Convent build by Fr. Weikamp
Fr. John Weikamp had a large impact on Cross Village, possibly more so than any other person. Born in Prussia on April 5th, 1818, he became a priest in 1849 and soon moved to the United States. During his time in Cross Village, the town underwent many changes and became more self-sufficient.
Father Weikamp arrived in Cross Village in 1855, after being suspended from his church in Chicago by Bishop O’Regan. Weikamp immediately went to work, building a large convent in his first year in town. Although the Bishop Baraga, who oversaw Cross Village, was warned about Weikamp by O’Regan, Baraga allowed him to stay in Cross Village because of his quick work building the convent.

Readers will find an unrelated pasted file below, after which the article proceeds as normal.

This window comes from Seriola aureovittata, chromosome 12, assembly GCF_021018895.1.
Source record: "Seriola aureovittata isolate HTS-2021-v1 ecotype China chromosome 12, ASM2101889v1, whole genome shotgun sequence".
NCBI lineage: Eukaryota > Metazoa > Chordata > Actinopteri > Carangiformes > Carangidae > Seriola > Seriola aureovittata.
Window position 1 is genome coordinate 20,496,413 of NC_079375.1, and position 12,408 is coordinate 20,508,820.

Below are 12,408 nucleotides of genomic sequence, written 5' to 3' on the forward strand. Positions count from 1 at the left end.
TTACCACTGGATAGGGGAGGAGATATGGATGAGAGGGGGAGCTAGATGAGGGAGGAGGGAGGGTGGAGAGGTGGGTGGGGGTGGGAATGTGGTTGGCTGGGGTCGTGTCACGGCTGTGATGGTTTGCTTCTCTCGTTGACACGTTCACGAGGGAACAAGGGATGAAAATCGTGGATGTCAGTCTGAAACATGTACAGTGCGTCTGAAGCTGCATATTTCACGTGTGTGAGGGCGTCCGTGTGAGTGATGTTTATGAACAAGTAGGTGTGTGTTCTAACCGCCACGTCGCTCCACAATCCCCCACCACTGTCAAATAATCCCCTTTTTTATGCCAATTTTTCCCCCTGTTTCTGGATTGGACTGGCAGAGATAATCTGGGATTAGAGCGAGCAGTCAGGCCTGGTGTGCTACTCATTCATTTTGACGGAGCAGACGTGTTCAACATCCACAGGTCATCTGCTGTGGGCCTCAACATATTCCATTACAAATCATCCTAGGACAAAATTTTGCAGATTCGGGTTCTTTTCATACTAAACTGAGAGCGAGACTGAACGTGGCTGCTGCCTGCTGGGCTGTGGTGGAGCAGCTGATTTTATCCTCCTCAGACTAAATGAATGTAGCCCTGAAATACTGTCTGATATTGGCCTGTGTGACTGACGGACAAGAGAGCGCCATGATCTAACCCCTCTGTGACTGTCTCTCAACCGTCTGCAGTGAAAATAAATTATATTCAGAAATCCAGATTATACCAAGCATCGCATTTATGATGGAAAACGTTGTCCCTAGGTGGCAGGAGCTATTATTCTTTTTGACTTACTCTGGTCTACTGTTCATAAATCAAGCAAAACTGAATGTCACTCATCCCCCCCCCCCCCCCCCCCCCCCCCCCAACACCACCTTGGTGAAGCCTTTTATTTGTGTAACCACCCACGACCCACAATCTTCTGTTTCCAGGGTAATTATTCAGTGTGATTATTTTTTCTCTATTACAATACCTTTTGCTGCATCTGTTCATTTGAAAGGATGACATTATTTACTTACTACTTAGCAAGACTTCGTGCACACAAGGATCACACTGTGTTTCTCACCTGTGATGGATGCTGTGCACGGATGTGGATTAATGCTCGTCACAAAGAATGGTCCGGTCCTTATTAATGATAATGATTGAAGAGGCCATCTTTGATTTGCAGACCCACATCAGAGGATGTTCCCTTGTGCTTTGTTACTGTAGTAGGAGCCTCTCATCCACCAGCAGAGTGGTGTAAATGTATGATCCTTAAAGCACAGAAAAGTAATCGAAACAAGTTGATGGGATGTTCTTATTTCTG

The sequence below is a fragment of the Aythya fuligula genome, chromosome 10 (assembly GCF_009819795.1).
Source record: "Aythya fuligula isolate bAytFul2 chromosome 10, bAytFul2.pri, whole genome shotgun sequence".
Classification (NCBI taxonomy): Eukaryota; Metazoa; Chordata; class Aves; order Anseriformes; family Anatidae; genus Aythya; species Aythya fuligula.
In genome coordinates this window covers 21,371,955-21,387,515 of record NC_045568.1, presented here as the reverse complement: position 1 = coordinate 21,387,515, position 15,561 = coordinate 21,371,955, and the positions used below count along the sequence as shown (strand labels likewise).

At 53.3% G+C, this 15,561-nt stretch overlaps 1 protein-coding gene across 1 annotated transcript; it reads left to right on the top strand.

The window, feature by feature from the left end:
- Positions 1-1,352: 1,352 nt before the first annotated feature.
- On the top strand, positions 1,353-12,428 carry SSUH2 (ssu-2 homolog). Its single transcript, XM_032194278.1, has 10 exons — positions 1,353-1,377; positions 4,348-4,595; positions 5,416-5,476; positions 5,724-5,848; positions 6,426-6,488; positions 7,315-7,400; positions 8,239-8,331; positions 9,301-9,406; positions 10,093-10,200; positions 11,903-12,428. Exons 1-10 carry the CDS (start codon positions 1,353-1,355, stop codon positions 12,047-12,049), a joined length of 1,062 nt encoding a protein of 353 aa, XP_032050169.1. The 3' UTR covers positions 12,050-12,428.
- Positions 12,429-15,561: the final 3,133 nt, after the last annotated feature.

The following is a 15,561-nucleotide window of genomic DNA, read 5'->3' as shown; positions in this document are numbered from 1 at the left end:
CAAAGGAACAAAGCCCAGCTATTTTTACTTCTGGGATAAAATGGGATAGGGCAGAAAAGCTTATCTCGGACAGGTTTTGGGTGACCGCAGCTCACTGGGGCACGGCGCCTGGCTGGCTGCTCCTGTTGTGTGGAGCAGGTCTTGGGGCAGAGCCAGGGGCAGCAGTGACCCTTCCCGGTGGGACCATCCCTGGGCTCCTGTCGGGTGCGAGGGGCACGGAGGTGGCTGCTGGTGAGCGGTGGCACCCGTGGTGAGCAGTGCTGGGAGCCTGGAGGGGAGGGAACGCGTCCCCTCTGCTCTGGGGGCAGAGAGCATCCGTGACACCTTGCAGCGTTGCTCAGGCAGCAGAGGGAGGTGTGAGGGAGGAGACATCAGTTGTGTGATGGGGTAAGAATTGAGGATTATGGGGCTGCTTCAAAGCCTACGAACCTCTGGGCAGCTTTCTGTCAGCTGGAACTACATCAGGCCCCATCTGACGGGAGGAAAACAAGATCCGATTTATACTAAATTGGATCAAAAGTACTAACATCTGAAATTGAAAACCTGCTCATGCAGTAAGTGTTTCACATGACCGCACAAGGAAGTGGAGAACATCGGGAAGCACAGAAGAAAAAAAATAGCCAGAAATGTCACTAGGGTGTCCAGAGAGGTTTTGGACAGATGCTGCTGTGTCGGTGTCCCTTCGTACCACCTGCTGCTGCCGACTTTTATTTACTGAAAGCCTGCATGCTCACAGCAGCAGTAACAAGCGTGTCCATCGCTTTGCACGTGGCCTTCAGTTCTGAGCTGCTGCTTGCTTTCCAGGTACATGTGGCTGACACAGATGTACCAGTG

The convent built by Fr. Weikamp was substantial, consisting of 108 bedrooms. The convent brought an influx of Catholic Brothers and Sisters, who were put to work by Weikamp. Large fields were cleared for farming and herding, and shops were built for woodwork and blacksmithing. A small saw mill was also established by Weikamp, which allowed for the building of a school and hospital.
Fr. Weikamp’s time in Cross Village, along with the lumber industry’s rapid rise, contributed to the towns growth in the latter half of the 19th century. Weikamp was not universally liked, and was known to rule with an iron fist. He also had several curious customs, such as visiting his future mausoleum each day to meditate for several hours.
Weikamp’s rule of Cross Village ended in 1889, after 35 years, when he died after being accidentally dragged by his horse. The convent he established would only last for 7 more years, until 1896, when it was abandoned because of the small number of residents. Ten years later, the massive convent burned to the ground after being hit by lightning.